Wait, How Much Time Does a Small Business Spend on Taxes?

Wait, How Much Time Does a Small Business Spend on Taxes?

Owning and operating a small business is time-consuming. And for most small business owners, just getting a day off is a blessing. The reality is: most small business owners love what they do, but there is never enough time for all of the things they want to do, let alone need to do.

According to Salesforce, two-thirds of SMB owners and leaders (66%) are typically responsible for at least three of the following areas:

  • Operations
  • Finance
  • Sales
  • Marketing
  • HR
  • Customer service
  • Product development
  • IT

There aren’t enough hours in the day for a small business owner to take on all these roles, especially when you consider the workload and expertise required to do them. Take taxes, for example. Taxes are just a fragment of the finance role, yet more than one-fourth of small business owners will spend over 100 hours doing their federal taxes.

100 hours. Let that number sink in.

That’s over two weeks of digging through boxes of receipts looking for those expensive power lunches while trying to find the name and number of every contractor or temporary employee you hired. And, don’t even get us started on nexus

According to Score.org and the National Small Business Association, the number one thing small business owners unanimously dislike is doing taxes. There’s compliance issues, tax codes, financial costs, it never ends.

So, what should a small business do?

If spending an afternoon shuffling through receipts sounds like a good time, then by all means!

Otherwise, the average small business owner has two choices:

  1. Hire an accountant or tax preparer  
  2. Get an accounting software

The great thing about these solutions is that they can help you with more than just your federal taxes.

There’s a lot more to your business financials than just taxes. There’s crafting a business plan, entity types, loan applications–the list goes on. All of those items impact how your business files in January, and all of those items can be better managed using an accountant or accounting software.

Other items accounting experts and software can help with include:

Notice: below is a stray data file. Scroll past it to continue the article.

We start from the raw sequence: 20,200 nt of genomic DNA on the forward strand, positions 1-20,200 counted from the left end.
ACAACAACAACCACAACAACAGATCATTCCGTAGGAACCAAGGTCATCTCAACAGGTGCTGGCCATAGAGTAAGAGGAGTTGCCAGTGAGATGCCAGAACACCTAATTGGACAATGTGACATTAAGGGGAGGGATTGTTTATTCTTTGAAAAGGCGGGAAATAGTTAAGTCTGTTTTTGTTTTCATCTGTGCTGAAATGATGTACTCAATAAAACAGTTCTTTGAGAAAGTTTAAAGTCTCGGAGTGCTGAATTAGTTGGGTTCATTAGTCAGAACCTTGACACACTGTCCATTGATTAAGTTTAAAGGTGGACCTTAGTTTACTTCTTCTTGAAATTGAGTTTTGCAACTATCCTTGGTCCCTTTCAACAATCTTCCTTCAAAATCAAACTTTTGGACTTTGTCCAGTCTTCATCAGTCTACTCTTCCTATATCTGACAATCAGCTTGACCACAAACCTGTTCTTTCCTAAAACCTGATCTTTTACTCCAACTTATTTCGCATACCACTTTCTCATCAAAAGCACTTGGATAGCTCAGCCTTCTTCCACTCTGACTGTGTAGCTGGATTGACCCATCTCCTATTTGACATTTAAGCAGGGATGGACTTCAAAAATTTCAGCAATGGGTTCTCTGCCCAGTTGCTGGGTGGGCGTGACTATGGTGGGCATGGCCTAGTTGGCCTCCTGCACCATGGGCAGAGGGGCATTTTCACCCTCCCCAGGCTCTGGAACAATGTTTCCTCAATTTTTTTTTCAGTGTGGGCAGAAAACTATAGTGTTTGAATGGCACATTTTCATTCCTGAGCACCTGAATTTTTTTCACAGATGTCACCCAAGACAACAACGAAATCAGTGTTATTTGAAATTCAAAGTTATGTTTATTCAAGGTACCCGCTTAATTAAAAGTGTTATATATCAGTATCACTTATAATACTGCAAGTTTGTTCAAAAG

• Filing required compliance documents
  • Keeping company up to date with the latest tax laws
  • Preparing annual statements of accounts
  • Keeping company’s governmental status
  • Maintaining records
  • Handling payroll
  • Ensuring employee tax codes, and payments are correct

Depending on your business, you won’t always need a full-time accountant. Sometimes just a few hours a week is enough. But, having someone make sure the books look tidy and trim is a game-changer.

Pro tip: Don’t think you can’t afford accounting help? You can. There’s a variety of packages for SMBs and software designed to help even the smallest of small businesses.

Forming a business plan with the guidance of an accountant or accounting software is a game-changer because they can find ways to boost your cash flow and save money. How do they do it? They spend a lot of time looking at your financial records and filing your taxes to ensure you get the best returns and the most out of your profit.

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Another reason to work with someone who knows taxes in and out? Some folks just aren’t good at math.

Small business accounting, let alone taxes, can become tricky almost immediately. When it comes to measuring business metrics, sales, salary ratios, and total revenue, accounting experts (like ScaleFactor) can break down managing payroll or produce graphs to show ratio changes.

Getting Audited

There’s a black hole no small business owner wants to go down, and that’s getting audited. Why? Audits are expensive and will take a long time (a really, really long time). The smart move is to turn to an accountant or accounting software that can help you navigate the rough seas of tax filing and auditing.

The grand takeaway here? It’s probably a good idea to work with an accountant and tax preparer if you’re a small business owner. The relationship could be one that’s an everyday check-in, or it could be as passive as making sure the books look clean. But, at the end of the day, finding that someone or software is critical unless spending those 100+ hours seems like a good use of your time. Probably not, though.

What solutions do you use to save time and money on taxes? We’d love to know what you found works for you, or what you found didn’t work. Hit us up on Twitter or LinkedIn. As always, for everything else, there’s the ScaleFactor blog.

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